[/quote]

He might win the nomination. The republicans have shot themselves in the foot with Iraq. Yes, I realize that the majority of Democrats backed the Iraq war, but right or wrong it will always be labeled as a mistake by the Republicans (Bush).

I’d be surprised if the Republicans get near the presidency for eight years.

Dustin

[quote]Brad61 wrote:
A majority of people are already on board with Gore’s global warming message. Pollution is bad, clean air and clean water is good. That sounds like a winning message. People trust the Democrats on the environment… they always poll high on that issue. The Republican party polls lousy on the environment. That is a fact.


[/quote]

This is a joke. Bush and Clinton were about equal on the environment. Some good, some bad.

Bush’s big downfall is opening federal land.

Bush has had success in clean air and water.

He actually implemented the arsenic removal regs that languished on Clinton’s desk for years.

Bush loosened the regs on improvement to sulfur scrubbing systems and power plants are now spending a fortune upgrading their systems.

Under Clinton they were not allowed to upgrade their systems unless they were brought into full compliance. Instead they kept getting fines which they usually never paid.

Now they are spending the money on incremental improvements and the air is actually being cleaned instead of a fine being levied.

Clinton’s big downfall is allowing the SUV to become a major force in America.

He had an opportunity to require better gas mileage for these vehicles but he never did. He did require improvements for cars however.

Bush did the opposite. He ignored cars and bumped the mileage for SUV’s.

Clinton protected more land than any president before him. Bush has tried to undue some of this but Bush has also protected some big areas as well.

The public perception of the parties environmental records is totally wrong.

You might be interested to know that evil Rick Santorum has done much to protect the Chesapeake Bay.

[quote]thunderbolt23 wrote:
hedo wrote:
Hillary can’t win. Most people will not vote for her. Looks like Obama will split the vote with her. She may not even carry NY. Would she accept a VP to Obama? That’s doubtful. Obama is weak on issues and would likely not generate a big vote outside of NY, Ill and maybe CA. Doubtful he would carry much in the South…maybe but doubtful.

Gore may be the Candidate in a brokered convention.

I agree. Hillary wants it very badly - hell, she wanted to be a co-president - but is a known commodity, and one that drives people up the wall.

Obama smacks of a neo-Woodrow Wilson - and will have a hard time connecting with Main Street, USA. He is in this race because he trades on the shallow things the coastal elite want to see in a candidate. Seems like a nice enough guy, but the Presidency is too-big-a-britches for Obama.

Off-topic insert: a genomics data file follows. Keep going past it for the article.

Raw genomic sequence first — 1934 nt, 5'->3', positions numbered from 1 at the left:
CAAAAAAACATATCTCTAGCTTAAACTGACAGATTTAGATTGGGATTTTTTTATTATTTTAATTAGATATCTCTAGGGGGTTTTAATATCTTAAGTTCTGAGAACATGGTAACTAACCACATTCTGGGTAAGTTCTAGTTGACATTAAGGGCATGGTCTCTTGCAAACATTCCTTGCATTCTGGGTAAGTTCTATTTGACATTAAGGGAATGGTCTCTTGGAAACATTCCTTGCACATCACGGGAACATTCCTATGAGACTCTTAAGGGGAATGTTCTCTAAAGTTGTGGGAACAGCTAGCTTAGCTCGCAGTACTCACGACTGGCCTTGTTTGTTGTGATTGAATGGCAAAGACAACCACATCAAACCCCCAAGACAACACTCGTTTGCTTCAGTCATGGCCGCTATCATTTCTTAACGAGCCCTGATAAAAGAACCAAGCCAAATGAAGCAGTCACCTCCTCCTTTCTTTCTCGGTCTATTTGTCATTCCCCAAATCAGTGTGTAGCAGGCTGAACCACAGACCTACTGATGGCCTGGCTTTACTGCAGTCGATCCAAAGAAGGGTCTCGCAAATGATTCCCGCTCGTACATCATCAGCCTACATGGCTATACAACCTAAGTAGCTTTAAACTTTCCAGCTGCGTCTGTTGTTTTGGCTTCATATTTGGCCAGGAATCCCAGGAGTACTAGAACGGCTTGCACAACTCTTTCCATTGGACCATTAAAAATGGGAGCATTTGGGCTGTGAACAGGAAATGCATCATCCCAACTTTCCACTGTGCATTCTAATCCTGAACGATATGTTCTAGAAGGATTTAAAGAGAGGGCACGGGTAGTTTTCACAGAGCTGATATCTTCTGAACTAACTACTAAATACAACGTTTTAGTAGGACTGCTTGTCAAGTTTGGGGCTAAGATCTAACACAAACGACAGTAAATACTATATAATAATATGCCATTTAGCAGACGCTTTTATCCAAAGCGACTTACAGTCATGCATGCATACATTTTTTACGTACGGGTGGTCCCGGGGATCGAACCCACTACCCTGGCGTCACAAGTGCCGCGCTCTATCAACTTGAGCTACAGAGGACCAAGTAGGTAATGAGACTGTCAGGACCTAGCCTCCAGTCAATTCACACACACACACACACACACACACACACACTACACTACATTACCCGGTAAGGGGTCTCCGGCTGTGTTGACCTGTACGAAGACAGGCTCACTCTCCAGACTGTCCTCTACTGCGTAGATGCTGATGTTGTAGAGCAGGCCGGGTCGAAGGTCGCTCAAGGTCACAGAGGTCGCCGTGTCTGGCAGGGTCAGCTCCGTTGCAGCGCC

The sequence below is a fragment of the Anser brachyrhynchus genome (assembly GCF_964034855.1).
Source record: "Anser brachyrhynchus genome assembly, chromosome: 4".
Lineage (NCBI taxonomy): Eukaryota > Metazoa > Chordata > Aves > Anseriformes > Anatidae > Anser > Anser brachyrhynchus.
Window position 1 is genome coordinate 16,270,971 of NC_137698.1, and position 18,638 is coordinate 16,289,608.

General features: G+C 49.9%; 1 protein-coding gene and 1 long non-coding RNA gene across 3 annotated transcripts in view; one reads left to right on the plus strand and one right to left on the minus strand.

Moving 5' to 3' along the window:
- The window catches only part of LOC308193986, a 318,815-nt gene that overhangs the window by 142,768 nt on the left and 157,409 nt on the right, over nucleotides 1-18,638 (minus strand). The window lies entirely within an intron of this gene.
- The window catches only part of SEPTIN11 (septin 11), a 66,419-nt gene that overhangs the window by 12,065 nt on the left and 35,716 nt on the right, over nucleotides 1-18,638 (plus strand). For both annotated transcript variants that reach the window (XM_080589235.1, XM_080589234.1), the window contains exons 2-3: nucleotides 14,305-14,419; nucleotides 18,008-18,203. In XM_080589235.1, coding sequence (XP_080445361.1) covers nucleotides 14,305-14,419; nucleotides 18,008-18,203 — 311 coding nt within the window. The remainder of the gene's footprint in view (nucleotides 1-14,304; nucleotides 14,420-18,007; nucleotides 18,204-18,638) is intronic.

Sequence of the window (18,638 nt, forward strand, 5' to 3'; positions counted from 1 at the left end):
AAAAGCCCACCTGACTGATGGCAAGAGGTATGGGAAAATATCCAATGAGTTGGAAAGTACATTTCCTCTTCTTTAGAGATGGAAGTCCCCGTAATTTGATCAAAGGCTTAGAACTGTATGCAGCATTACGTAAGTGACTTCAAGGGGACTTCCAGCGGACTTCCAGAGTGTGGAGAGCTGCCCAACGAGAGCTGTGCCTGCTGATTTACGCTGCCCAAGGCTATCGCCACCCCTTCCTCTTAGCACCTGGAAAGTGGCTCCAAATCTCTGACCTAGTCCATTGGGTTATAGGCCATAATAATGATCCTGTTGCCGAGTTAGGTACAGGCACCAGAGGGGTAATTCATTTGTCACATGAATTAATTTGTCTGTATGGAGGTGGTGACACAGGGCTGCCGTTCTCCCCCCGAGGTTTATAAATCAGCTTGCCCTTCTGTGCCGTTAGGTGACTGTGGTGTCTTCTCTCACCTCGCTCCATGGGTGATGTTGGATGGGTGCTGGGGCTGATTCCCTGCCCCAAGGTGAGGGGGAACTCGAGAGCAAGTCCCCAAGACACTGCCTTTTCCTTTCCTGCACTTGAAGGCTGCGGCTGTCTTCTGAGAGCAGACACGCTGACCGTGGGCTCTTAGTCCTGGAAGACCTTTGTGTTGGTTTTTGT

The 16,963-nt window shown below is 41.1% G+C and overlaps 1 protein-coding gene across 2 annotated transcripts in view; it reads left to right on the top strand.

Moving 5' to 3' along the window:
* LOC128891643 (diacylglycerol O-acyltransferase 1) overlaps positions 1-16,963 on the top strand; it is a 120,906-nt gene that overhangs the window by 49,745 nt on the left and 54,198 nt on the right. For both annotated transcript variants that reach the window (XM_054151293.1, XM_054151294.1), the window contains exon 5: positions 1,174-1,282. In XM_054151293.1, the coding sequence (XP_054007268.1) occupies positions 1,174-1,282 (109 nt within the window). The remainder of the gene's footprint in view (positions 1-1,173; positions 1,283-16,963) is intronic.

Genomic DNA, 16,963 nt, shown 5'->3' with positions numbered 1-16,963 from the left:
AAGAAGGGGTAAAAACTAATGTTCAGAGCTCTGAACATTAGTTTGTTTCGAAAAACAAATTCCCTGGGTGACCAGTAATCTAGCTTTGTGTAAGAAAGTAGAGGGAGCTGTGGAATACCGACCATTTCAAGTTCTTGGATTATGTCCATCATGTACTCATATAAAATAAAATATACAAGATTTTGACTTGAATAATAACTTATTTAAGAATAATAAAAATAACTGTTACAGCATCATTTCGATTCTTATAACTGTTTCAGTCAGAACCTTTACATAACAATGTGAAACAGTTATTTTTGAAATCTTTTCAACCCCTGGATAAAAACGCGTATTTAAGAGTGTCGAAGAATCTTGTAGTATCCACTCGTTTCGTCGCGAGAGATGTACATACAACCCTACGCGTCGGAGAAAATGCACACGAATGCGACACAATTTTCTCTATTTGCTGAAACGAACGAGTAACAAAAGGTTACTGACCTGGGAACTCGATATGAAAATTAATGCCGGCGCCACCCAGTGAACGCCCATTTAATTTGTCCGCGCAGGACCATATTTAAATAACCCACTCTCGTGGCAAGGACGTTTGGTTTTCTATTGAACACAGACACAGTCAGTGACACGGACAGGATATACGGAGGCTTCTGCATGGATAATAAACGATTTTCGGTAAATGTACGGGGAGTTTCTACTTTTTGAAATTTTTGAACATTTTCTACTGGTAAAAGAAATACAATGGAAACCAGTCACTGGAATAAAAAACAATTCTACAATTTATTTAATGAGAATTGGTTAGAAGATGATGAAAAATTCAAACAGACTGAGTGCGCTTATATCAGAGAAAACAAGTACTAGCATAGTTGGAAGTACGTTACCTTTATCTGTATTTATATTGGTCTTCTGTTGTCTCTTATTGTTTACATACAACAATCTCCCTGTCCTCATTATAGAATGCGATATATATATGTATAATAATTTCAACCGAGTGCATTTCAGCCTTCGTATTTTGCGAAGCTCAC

I think Richardson is the most viable candidate - which is why the Democratic party is putting zero money or energy behind him. The pragmatists of the party are still the drowned out minority, and good candidates like Richardson suffer. But I also suspect he could jockey for a VP spot, which could be a long-term plan for the Presidency.

Gore may be the Democratic “people’s choice” - and he might get the nomination should he declare. But he has an awful lot to overcome and explain since 2000 - “digital brownshirt”, etc. - to make inroads with voters whose minds he needs to change.[/quote]

Agree with most of this, but I think you’re underrating Obama. Guy lost the small shot he had with me with his cowardly comments after the partial birth decision, but I think his charisma and story would resonate with a lot more Americans than you think.

The war keeps going badly, which is highly likely at the least, he will be in great shape, having been against it from day one. I think policy-wise he may well be a lightweight, but the current White House occupant has proven that’s a surmountable obstacle.

[quote]GDollars37 wrote:

Guy lost the small shot he had with me with his cowardly comments after the partial birth decision…[/quote]

Gdol, I missed this. Do you have a link to his comments? I will search, but if you have them, I’d appreciate it.

[quote]thunderbolt23 wrote:
GDollars37 wrote:

Guy lost the small shot he had with me with his cowardly comments after the partial birth decision…

Gdol, I missed this. Do you have a link to his comments? I will search, but if you have them, I’d appreciate it.

[/quote]

"I strongly disagree with today's Supreme Court ruling, which dramatically departs from previous precedents safeguarding the health of pregnant women. As Justice Ginsburg emphasized in her dissenting opinion, this ruling signals an alarming willingness on the part of the conservative majority to disregard its prior rulings respecting a woman's medical concerns and the very personal decisions between a doctor and patient.

I am extremely concerned that this ruling will embolden state legislatures to enact further measures to restrict a woman's right to choose, and that the conservative Supreme Court justices will look for other opportunities to erode Roe v. Wade, which is established federal law and a matter of equal rights for women."

So much for a new kind of Democrat who’ll appeal to churchgoers…